Although melanoma has one of the highest survival rates of the major cancers diagnosed in the United States, a study found that Black men diagnosed with malignancy have about a 26% higher risk of dying compared with white men, according to Time magazine.

Published in the Journal of the American Academy of Dermatology, the study examined racial and gender disparities that have been seen in melanoma survival rates. For example, research shows that men have lower chances of surviving melanoma than women.

To understand why, researchers analyzed data from more than 205,000 men diagnosed with melanoma from 2004 to 2018. The study is among the largest to focus on melanoma in U.S. men, coauthor Ashley Wysong, MD, MS, chair of the University of Nebraska Medical Center’s dermatology department, told Time.

Researchers found that men of color had significantly lower odds of living five years or longer after diagnosis. The five-year overall survival rate among Black men diagnosed with melanoma was about 52%, compared with white men who had a 75% five-year overall survival rate. American Indian/Alaska Native, Asian and Hispanic men had survival rates between about 66% and 69%.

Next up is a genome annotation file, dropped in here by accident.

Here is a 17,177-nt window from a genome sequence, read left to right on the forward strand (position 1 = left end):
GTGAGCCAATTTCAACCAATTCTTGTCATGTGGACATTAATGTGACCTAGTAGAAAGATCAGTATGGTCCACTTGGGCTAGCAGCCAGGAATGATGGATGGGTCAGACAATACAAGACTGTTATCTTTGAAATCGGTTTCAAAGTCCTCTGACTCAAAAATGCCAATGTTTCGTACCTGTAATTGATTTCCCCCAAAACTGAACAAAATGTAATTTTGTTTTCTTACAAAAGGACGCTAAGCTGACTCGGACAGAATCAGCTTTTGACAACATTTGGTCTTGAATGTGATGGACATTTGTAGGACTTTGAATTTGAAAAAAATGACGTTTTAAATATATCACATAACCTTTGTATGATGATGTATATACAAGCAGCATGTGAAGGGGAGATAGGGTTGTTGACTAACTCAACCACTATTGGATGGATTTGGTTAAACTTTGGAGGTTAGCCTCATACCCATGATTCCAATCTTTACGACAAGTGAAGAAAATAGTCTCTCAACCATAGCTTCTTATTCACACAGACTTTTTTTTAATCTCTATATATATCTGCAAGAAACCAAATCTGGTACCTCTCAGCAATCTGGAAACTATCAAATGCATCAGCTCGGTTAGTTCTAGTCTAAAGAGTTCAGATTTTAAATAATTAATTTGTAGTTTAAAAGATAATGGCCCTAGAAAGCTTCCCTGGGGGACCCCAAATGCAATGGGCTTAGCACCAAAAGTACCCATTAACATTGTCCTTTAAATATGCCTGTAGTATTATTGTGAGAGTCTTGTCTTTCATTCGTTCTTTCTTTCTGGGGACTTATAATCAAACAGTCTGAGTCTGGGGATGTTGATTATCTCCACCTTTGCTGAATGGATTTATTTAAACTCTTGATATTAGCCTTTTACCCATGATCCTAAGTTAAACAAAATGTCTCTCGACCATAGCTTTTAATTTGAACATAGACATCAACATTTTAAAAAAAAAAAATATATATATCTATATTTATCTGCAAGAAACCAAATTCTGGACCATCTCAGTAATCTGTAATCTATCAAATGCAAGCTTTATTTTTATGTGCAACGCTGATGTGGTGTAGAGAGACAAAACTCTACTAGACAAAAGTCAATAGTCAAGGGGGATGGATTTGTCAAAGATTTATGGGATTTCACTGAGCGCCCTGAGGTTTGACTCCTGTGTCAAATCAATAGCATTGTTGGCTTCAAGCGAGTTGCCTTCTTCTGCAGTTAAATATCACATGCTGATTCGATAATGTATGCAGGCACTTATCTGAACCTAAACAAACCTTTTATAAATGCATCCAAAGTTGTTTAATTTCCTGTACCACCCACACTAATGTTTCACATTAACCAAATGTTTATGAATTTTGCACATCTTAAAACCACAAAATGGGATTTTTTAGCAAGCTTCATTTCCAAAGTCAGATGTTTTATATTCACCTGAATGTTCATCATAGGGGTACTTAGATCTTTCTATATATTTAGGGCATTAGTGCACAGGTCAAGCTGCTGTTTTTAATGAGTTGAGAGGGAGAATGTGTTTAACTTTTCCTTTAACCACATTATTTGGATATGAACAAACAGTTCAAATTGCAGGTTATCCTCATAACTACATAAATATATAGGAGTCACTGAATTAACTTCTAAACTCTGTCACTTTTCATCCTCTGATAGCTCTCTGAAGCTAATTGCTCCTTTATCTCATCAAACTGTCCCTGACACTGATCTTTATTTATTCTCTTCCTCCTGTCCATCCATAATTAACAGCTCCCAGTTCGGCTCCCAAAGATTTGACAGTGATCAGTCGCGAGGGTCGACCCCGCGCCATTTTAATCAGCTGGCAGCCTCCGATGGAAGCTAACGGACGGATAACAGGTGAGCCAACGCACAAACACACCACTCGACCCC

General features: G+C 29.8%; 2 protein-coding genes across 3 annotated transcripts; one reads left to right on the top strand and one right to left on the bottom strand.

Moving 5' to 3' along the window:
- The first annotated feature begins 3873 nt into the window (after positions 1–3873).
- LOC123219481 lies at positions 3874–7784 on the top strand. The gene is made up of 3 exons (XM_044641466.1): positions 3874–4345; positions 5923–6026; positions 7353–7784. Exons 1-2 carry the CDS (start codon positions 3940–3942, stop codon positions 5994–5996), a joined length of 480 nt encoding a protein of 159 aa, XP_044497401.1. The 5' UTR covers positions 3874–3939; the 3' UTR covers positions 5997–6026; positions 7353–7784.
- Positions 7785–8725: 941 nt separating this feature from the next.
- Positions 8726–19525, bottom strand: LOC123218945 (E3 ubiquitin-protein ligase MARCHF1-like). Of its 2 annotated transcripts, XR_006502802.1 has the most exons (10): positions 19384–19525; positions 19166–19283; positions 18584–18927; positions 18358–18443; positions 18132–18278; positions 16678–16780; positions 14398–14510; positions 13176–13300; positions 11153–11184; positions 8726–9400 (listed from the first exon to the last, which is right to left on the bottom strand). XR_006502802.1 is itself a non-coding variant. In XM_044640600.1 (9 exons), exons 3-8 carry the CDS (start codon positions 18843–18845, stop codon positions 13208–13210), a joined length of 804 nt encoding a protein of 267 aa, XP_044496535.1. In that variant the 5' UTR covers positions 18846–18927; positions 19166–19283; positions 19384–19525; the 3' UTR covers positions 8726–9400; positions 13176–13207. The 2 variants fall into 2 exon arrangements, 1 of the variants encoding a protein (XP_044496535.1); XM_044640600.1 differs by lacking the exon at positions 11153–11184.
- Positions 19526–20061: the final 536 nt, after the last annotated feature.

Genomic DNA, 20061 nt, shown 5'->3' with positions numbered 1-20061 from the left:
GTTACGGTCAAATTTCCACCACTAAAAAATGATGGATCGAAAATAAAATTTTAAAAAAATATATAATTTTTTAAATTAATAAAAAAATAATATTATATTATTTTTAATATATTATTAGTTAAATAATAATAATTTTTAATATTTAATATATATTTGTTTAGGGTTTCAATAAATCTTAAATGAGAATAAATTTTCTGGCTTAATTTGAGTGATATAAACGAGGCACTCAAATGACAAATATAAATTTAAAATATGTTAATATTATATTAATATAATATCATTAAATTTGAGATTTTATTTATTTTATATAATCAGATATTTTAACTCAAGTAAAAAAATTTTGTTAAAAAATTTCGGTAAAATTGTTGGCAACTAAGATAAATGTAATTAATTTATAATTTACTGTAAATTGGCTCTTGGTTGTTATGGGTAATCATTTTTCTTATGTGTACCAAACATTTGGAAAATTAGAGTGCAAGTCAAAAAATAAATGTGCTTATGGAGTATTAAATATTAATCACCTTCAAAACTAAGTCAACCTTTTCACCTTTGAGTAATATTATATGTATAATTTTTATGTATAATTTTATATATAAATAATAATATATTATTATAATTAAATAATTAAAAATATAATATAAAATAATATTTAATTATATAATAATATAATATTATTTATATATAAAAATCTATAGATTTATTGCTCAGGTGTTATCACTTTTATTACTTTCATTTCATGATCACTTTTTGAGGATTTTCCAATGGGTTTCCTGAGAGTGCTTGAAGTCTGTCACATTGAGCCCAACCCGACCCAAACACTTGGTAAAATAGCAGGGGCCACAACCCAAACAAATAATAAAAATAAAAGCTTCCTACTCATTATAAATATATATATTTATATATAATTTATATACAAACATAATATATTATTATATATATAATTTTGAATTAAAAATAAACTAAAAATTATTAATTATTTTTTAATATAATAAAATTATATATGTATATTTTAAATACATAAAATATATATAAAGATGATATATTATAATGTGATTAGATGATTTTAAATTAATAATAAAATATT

Researchers suggest the fact that men of color are often diagnosed with melanoma later than white men may be to blame for this disparity. Although melanoma is typically more common in white adults, research suggests that Black adults are more likely to be diagnosed with late-stage disease, possibly due to a lower perceived risk and inadequate health care access. What’s more, many health care professionals are not properly trained to identify cancers on non-white skin.

“The further along it is…the poorer overall survival is, in general,” Wysong said.

Wysong said that while more research is required to determine the reasons why melanoma survival rates vary by race and gender, people should educate themselves on how to spot melanoma on their skin as well as on less commonly inspected areas like on the eye or under nails.

“Watch for anything new, growing, changing, bleeding, not healing, not part of your normal skin,” Wysong said.

She also suggested limiting sun exposure and wearing protective clothing, hats and sunscreen with an SPF of at least 30, which the American Academy of Dermatology recommends for all people regardless of gender, age or race.